Archival research and the resulting discovered sources often provide the critical foundation for scholarly articles and books. There is something wonderful about stepping into the archives and having the past delivered to your table in Holinger boxes and non-acidic folders; not to mention that you often discover answers to questions you had not thought to ask.
It is therefore my great pleasure to announce our month long series devoted to discussions of archival research. As everyone is well aware from the massive media hoopla, October is designated as Archives Month by the Society for American Archivists . Designed as an outreach program, this designation promotes the research in and support of archives. One of the highlights of Archives Month is the “I Found it in the Archives” program.
Knowing a good idea when we see one, we at the Juvenile Instructor blog are excited to announce our own effort to bring you stories from our own archival research experience. We also invite our readers to submit their own stories. We will begin posting these during the last half of October as guest posts (send your submissions to juvenileinstructor AT gmail DOT com). I hope readers will approach this from many different directions. We, of course, are interested in the new sources people might find that solve long-held mysteries, but that’s just a fraction of what can be found in the archives. The actual experiences in an archives make for excellent stories, so what are some of your “Adventures in Archives” type stories? What is your own strategy of researching in an archives? What about family archives? What document or collection of documents are out there in your attics or closets? Historians sometimes dream of the Historical Holy Grail of some famous person’s journal or correspondence but history has moved past the recovering of the past of “old white dead guys.” What documents are out there that tell the story of childhood in the 1920s? Or of women’s experience during WWII? Or early photographic evidence of landscape in the late 1800s? Family archives, I believe, become devalued because descendants do not recognize the importance of their collection.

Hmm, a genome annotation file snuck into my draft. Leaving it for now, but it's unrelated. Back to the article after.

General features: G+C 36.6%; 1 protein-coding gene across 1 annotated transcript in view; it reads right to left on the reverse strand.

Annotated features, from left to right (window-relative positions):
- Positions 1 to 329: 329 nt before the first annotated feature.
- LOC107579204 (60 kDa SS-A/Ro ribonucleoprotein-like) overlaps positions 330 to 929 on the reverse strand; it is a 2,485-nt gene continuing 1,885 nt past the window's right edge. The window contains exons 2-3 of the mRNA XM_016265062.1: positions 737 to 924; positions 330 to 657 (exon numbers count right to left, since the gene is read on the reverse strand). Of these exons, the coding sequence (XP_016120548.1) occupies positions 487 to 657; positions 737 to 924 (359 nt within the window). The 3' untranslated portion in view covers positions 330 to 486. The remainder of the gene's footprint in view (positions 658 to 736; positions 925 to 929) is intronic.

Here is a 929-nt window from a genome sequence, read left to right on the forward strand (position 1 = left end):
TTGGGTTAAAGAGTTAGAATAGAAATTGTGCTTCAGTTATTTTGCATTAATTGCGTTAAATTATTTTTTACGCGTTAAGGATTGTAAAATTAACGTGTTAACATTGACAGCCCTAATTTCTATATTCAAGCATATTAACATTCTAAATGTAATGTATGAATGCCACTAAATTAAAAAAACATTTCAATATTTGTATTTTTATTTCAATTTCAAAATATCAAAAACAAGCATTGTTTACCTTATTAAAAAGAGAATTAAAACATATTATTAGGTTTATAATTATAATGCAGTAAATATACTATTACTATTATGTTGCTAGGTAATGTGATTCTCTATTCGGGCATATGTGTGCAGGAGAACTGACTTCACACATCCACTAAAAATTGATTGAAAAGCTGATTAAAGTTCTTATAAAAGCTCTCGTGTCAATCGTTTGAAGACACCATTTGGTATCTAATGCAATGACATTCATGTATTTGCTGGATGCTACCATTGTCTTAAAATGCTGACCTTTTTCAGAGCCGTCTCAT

What is your own “I found it in the archives” story? I’m excited to see what our bloggers and our readers come up with to share the joy of archives. I honestly can’t think of a better way to encourage archival research than to share in other’s experiences.